As the research documenting loneliness as a risk factor for morbidity and mortality continues to grow, it becomes increasingly critical to understand the mechanics of this relationship. This study assessed whether sleep disturbance mediates the relationship between loneliness and health.
Data came from the 2006, 2010, and 2014 waves of the Health and Retirement Study, a longitudinal study of older Americans; participants ≥ 65 who completed the Psychosocial and Lifestyle Questionnaire in 2006 were included (n = 5067). Measures include the Hughes loneliness scales, a modified version of the Jenkins sleep scale, and self-reported health. Cross-lagged mediation models (i.e., path analysis) were used to model the relationships between loneliness, sleep disturbance, and self-reported health over the 8-year span.
Loneliness predicted subsequent sleep disturbance, which in turn predicted subsequent self-reported health. Moreover, there was evidence of both direct and indirect effects (via sleep disturbance) of loneliness on self-reported health. These effects remained after controlling for demographics, isolation, and depression.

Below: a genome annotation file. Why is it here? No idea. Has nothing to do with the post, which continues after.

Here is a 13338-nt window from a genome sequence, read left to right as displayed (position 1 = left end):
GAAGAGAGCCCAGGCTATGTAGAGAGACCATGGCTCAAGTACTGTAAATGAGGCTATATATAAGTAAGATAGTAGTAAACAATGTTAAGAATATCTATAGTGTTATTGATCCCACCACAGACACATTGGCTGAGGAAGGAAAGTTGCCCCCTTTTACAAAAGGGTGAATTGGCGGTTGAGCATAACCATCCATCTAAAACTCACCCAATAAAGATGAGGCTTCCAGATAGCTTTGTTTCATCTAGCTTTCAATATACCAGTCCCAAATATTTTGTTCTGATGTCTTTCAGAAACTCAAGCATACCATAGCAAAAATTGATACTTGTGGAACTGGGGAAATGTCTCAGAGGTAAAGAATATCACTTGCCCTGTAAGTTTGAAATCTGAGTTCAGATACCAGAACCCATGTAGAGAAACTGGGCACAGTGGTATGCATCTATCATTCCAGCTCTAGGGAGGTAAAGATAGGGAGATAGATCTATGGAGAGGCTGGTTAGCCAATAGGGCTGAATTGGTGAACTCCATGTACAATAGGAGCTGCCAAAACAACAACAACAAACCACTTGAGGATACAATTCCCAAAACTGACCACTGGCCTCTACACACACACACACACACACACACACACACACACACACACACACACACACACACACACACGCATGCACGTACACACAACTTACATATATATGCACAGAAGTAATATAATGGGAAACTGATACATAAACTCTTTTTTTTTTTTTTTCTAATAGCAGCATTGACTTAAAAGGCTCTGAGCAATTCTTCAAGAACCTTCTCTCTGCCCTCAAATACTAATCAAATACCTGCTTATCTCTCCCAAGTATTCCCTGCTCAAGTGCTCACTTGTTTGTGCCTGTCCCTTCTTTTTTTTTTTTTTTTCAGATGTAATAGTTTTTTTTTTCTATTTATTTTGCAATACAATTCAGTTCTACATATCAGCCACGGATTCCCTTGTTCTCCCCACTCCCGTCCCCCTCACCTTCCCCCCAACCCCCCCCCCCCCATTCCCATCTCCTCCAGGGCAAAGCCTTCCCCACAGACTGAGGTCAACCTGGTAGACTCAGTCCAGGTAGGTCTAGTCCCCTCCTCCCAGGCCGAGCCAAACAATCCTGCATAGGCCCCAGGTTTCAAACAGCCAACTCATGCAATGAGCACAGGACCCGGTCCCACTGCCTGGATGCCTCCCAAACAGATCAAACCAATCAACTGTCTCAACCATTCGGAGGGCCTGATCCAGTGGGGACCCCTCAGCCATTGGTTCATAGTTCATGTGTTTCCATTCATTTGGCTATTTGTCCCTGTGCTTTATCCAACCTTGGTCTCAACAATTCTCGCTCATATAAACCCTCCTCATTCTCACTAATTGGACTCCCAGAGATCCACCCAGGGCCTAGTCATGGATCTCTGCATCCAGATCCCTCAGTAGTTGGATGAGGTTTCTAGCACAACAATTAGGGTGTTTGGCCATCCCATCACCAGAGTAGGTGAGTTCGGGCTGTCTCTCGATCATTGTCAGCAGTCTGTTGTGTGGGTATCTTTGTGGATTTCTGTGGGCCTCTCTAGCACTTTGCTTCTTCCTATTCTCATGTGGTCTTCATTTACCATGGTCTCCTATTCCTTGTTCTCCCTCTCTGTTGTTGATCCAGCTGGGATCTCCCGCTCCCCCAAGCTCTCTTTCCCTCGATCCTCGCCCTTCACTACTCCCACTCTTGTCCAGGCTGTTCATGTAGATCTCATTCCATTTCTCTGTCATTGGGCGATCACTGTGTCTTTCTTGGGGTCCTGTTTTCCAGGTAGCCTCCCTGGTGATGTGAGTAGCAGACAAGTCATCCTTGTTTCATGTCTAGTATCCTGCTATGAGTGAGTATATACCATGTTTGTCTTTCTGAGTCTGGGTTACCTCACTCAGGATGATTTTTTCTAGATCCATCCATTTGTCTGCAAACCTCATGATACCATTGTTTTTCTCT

Sleep disturbance partially mediates the relationship between loneliness and self-reported health over 8 years. These findings are not attributable to isolation or depression. Further research is necessary to develop and assess a more comprehensive model of how loneliness shapes health. This study indicates that targeting sleep disturbance may mitigate the health risks of loneliness in older Americans.